Gambling on Sanity in D.C.: ACE Lets You Bet on When Shutdown Will End
Great news! According to The New York Times , negotiations between Republican leaders in Congress and the White House are bearing fruit.
Friday afternoon, a delegation of Senate Republicans emerged from the White House talking up the possibility that a deal to end the federal government shutdown and raise America's debt ceiling could happen soon. After a weekend's hard negotiating, Sen. Bon Corker (R-Tenn.) went on MSNBC this morning to predict a solution to the impasse "over the next few days."
Knowledgeable sources say the plan would give the government enough money to operate through the end of January, and perhaps as far out as March. All that remains now, say the senators, is to "put the words into action and get this resolved."
But will they get it done?
'Invest' in America's Future
The latest verdict is: Maybe, possibly ... yes.
At least, that's what we hear from the number crunchers at demo.amciv.com, an innovative project from the American Civics Exchange that aims to apply Wall Street-style stockpicking to the politics of the nation.
Billing itself as "the first US-based commercial market for political futures," the American Civics Exchange aims to create a financial marketplace where investors can literally invest themselves in public policy, by buying and selling "shares" of likely developments in Washington:
Changes in tax policy
Enactment of proposed legislation
Issuance of regulatory decisions
Outcomes of major litigation
This week, the topic du jour is, of course, the odds of congressional leaders coming to their senses and ending the government shutdown. And, with the nation set ram itself headfirst into the debt ceiling on Oct. 17, the hope is that a solution to both issues will be found before the deadline. But so far, things have not been going well.
Shut Down and Wiped Out
Multiple virtual "futures contracts" traded on the ACE website -- bets that the government shutdown would end within either one, two, three, or seven days -- have all closed as total losses, their investors wiped out entirely. A contract betting on a resolution to the crisis within one to two weeks is about to expire with a total loss as well.
As of today, folks are still weighing -- and investing in -- the odds of a resolution appearing within either:
Two weeks to one month" from the date the shutdown began (so, through Nov. 1)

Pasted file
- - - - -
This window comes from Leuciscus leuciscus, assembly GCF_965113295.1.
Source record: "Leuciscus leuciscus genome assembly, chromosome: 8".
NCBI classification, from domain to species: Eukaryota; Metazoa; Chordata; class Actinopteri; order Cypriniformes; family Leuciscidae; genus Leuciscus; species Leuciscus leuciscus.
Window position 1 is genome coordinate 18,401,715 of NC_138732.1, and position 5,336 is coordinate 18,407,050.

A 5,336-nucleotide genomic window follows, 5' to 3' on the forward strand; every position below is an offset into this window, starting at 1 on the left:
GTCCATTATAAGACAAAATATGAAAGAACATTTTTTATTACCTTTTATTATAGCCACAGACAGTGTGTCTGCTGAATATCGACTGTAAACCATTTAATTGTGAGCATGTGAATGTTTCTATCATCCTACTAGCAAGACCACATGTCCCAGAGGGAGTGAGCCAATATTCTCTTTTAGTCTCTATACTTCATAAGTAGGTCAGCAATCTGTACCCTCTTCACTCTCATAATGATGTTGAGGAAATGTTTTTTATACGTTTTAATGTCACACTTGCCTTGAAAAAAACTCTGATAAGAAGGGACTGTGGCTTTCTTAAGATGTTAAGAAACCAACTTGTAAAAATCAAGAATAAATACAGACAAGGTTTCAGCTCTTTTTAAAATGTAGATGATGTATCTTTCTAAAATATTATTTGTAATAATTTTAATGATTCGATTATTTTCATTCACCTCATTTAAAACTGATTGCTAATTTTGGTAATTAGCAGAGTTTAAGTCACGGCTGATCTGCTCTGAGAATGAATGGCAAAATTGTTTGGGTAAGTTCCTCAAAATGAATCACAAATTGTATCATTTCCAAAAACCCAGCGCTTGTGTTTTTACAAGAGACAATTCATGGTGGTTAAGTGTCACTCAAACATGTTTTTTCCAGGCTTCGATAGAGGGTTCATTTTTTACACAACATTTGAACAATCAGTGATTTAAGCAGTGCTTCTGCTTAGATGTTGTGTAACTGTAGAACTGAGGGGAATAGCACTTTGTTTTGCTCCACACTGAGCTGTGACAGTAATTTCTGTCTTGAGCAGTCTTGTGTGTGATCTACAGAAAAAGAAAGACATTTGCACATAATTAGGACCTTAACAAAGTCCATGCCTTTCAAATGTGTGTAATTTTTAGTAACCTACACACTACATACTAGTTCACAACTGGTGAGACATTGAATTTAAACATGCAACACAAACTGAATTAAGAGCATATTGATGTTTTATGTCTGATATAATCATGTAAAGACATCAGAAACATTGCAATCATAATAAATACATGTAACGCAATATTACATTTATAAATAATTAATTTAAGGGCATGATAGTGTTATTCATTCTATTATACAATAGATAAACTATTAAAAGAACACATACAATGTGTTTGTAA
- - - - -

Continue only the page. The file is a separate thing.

One to two months
Or more than two months
That's the bad news. The good news is that investors are starting to believe that there might be something to all the happy-talk coming out of Washington.
%VIRTUAL-article-sponsoredlinks%Rebounding from weakness over the weekend, ACE trading platform today shows rising odds that the shutdown will get resolved in relatively short order. Futures contracts betting on the crisis ending before the month is out spiked 7.9 percent this morning, to $77.50. Conversely, the price of a contract predicting the shutdown will last from one-to-two months plummeted 29.5 percent, to $26.10.
Result: As of today, ACE is showing it's about 3 times more likely that the government will end the shutdown in October, as it is that this crisis will last into November.
What Does It Mean to You?
Now, does this mean it's a hard and fast fact that the U.S. government will fix its problems in the next few days, avoid a default, and send workers back in to the office before the week is out? Not necessarily.
Investors -- on the real stock market as well as in the political market that ACE has set up -- make bad calls all the time. Case in point: Six months ago, investors thought Blackberry (BBRY) was worth more than $16 a share. Today, it sells for half that. And as you can see on the ACE website, the trail towards today's happy prediction is already littered with the expired bets of earlier optimists, who lost their "investments" as the government dithered.
But what ACE's virtual market for political futures does tell us is that a lot of voters just like you think Washington will indeed come to its senses, end the shutdown, and get back to work. And they're willing to put their money where their mouths are.
Here's hoping they're right.
Motley Fool contributor Rich Smith has no position in any stocks mentioned. The Motley Fool has no position in any of the stocks mentioned.